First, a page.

Discussion in 'United Kingdom' started by halibut, Apr 14, 2009.
...and so I now consider myself an expert on it, so ask your questions, and I shall answer them.
Shouldn't it be you asking questions about it, you've seen it once and many of us have seen it multiple times
Not as recently as me, I'll warrant.
Maybe not, but it is a film you must watch a few times to fully appreciate (especially as there are multiple versions now, did you watch the most recent Director's Cut?).
Someone who watches The Matrix for the first time 10 years after it's release is not so likely to know more about it then someone who has spent the last 10 years watching it many times. There are those who still don't know what it means.
I watched the HD version, but I am aware of the different versions.
And I am disappointed in your lack of questions.
OK whos the main villaini in the film ?
Although we are led to believe that Roy is the villain, the true villain is Eldon Tyrell, or if you want to be existential, humans are the villains.
EDIT: Actually, Ridley Scott is the villain for making the film in the first place
In no way do I believe that you, Halibut have never seen Blade Runner before!!
To think that someone who was once an RSA of a Star Wars Fan Site has never seen one of the most important and famous Sci-Fi movies
of all time just defies belief!!!
Next you'll be asking us about whats all this talk about Terminator and is it a decent movie!!
But ok, i'll play along.
I'll go for the biggest Blade Runner question there is:
Do androids dream of electric sheep?
Oh, and is Deckard a replicant.
No they don't, and no he isn't
Care to back up your claims with any valid proof and evidence?
Certainly. The book says he isn't, and I didn't watch the crappy director's cut with the stupid dream sequence
Well the actual book (Dick-Do Androids Dream of Electric Sheep - which I own) is totally different from the movie.
The main plot features a case revolving around animals, which are pretty much extinct in the Blade Runner timeline.
While this plot was more or less dropped completely from the movie, it did serve as the basis for the rather good
Blade Runner computer game that came out in the mid to late 90's.
By the way, are you trying to tell me that even though you have never seen the movie before, you have read the book??
I find that hard to believe.
Edit: Ohh, and the Blade Runner Directors Cut is widely regarded to be the finest Directors Cut of any movie... EVER!
Why do I have the feeling that your pulling our legs?
I haven't read the book, although I know that it states that Deckard is human.
I'm not pulling legs. I've only seen it for the first time today. It was ok, but nothing special. I saw the version without the unicorn dream sequence, and without the voice overs. I agree with Harrison that voice overs are a bad idea.
And I really don't buy into the "Deckard is a replicant" idea, despite the fact that Mr Scott may have said so since. If that was the case, he'd have said it in the movie. Which he didn't.
I don't believe he is a replicant either, I think it destroys the plot somehow if he were one. Why the hell do you send a lesser model to take out Nexus 6's? Ridley Scott most likely put things in there to make you question weather Deckard is one or not, since it is never stated in the film weather he is.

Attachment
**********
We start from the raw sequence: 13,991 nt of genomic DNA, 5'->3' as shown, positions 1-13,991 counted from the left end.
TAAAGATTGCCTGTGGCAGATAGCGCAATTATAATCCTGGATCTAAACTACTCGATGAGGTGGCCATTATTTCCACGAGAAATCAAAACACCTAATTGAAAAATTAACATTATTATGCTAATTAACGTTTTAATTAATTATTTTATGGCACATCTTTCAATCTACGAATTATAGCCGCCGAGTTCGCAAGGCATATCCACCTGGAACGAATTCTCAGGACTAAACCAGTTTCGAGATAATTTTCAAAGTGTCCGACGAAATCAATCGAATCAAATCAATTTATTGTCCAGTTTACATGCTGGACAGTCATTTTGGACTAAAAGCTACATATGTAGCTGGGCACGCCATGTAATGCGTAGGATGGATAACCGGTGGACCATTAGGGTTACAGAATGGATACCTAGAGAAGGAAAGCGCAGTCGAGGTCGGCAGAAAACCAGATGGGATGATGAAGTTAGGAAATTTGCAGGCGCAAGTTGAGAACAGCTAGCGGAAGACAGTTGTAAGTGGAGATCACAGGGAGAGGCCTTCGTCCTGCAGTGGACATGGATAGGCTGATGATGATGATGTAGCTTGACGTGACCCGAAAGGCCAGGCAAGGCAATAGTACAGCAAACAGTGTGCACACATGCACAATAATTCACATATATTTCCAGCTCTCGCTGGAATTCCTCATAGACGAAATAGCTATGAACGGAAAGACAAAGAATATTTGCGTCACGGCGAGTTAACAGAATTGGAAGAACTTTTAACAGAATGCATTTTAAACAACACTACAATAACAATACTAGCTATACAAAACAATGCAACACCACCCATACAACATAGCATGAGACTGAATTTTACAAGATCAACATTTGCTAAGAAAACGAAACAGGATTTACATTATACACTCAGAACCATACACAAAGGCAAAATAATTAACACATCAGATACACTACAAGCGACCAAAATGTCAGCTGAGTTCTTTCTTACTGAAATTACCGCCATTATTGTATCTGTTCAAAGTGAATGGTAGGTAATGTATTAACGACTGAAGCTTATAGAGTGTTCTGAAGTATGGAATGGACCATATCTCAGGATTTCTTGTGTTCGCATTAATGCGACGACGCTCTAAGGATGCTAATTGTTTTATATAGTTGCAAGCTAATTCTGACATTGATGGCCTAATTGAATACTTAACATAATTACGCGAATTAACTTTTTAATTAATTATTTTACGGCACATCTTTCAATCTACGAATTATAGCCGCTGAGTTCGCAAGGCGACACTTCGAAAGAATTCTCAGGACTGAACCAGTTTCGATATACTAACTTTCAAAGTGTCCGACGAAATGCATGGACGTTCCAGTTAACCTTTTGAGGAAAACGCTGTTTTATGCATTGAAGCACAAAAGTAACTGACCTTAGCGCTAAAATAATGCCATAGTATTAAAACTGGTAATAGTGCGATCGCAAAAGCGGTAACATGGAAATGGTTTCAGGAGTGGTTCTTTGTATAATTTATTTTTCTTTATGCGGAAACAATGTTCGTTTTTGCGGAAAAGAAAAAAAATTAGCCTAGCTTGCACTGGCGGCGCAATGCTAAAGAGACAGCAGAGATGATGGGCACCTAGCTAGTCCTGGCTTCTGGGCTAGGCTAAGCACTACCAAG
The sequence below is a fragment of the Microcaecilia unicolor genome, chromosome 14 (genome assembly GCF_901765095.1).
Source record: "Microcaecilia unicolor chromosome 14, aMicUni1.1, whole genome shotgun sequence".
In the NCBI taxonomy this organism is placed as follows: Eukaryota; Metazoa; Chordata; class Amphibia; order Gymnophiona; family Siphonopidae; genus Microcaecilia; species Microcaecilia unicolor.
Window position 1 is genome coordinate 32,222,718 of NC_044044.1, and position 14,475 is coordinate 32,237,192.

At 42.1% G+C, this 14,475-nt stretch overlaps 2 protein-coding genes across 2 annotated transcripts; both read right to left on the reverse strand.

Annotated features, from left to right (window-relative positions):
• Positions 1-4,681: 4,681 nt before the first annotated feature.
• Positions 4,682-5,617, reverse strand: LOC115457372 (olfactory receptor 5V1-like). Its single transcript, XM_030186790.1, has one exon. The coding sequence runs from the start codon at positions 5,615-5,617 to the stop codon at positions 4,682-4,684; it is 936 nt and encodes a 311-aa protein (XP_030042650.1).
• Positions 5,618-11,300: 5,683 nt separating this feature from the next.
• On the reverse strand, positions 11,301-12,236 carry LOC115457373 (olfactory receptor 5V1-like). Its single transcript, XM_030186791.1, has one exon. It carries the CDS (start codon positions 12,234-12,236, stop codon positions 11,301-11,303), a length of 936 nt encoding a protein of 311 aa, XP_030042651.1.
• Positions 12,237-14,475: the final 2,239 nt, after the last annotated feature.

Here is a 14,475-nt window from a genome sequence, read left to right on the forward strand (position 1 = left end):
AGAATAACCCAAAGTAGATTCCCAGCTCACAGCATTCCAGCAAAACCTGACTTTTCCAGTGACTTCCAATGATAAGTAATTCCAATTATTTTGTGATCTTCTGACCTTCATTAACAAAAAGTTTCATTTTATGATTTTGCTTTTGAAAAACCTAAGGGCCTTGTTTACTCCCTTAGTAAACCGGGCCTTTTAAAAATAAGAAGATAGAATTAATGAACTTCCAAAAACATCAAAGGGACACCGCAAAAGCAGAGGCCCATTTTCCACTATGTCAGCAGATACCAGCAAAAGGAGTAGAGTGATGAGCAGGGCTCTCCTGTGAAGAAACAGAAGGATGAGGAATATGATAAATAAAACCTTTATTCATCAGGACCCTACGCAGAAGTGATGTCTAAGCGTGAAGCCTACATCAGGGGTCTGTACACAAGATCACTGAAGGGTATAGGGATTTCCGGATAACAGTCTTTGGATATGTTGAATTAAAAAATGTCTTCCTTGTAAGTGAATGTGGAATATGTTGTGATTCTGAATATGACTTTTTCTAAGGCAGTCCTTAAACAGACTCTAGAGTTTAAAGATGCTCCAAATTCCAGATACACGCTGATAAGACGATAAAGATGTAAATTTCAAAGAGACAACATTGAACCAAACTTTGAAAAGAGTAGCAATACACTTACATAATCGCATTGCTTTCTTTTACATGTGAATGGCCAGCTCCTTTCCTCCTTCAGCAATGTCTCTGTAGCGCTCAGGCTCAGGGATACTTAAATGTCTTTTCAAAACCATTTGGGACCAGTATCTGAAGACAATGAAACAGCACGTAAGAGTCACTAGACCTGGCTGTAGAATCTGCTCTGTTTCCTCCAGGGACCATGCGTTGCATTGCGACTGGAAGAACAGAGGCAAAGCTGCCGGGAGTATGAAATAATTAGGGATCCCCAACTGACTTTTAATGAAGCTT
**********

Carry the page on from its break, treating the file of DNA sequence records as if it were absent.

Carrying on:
Oh and what is Deckard's Blade Runner number?
But don't ask me the serial number of the snake scale. All I know is it's got a "47" and an "X" in it
Don't worry, I can't remember it anyway lol
Hmmmmm Impresive !
Another point will be Deckard but that will do !
An actor in the film will repeat his role in terminating adriods about 20 years after in a series which has nothing to do with Blade Runner.
Name the Actor Halibutt.
Edit: Oh if you want name the series hes at for bonus poits.
I'll go for Edward James Olmos, and Battlestar Galactica.
Ignore the dream sequence, and ignore the directors comments - they are besides the point.
Two clear things point to him being a replicant. 1) the nonsense on his shelf in his apartment - there's no flow and no theme or trend to the photos in the frames, and he looks at them not really knowing who they are or what they are about because his memories of them are artificial. 2) the sequence where they are kissing etc in his apartment - it's clear from the akwardness that neither of them have ever had a sexual relationship before and don't really know what do to. They have implanted memories and knowledge of the process, but it all seems foreign to them because they are most likely virgins at that point.
Hmmm, interesting theories.
But wouldn't an implanted memory of how to kiss be as valid as a real memory?
I mean its not like you have to exercise your lips or build up a resistance, you just go from memory.
So my argument is that a memory is a memory regardless of how it was put in your head and therefor would not dictate
how well you carried out any given action.
An expample of this argument can be found in the Matrix. Neo has all his Kung-Fu fighting skills downloaded into his brain.
He may not have learned them the conventional way, but he was still able to access the "memories" and use them
when the situation called for it without having to relearn them in the conventional real world sense.
MOST IMPRESSIVE !
One more question:
Which actor hated the film and for what reason ?
Harrison Ford didn't like it for a few reasons. One being Ridley Scott's obsessive attitude to getting shots exactly right, and he also strongly disagreed with Scott's idea for a voiceover believing the film didn't need it. He was right.
^ GIVES THIS MAN A CIGAAAR !
although the internet was there, fully availible